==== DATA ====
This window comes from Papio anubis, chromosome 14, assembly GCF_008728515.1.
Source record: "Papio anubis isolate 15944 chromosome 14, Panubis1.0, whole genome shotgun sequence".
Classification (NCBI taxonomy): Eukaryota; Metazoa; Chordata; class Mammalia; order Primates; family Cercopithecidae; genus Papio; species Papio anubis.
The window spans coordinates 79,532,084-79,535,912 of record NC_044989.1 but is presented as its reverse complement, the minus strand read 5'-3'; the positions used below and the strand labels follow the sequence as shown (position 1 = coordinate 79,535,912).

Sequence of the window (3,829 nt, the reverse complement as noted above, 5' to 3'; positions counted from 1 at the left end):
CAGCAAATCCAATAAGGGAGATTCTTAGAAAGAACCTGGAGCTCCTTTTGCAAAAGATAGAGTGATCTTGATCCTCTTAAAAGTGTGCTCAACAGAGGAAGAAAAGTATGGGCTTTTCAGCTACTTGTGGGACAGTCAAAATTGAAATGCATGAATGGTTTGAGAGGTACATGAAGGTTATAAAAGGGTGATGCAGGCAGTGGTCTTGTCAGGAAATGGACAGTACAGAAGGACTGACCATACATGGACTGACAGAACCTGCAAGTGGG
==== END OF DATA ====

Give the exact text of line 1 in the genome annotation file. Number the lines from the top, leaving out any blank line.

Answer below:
This window comes from Papio anubis, chromosome 14, assembly GCF_008728515.1.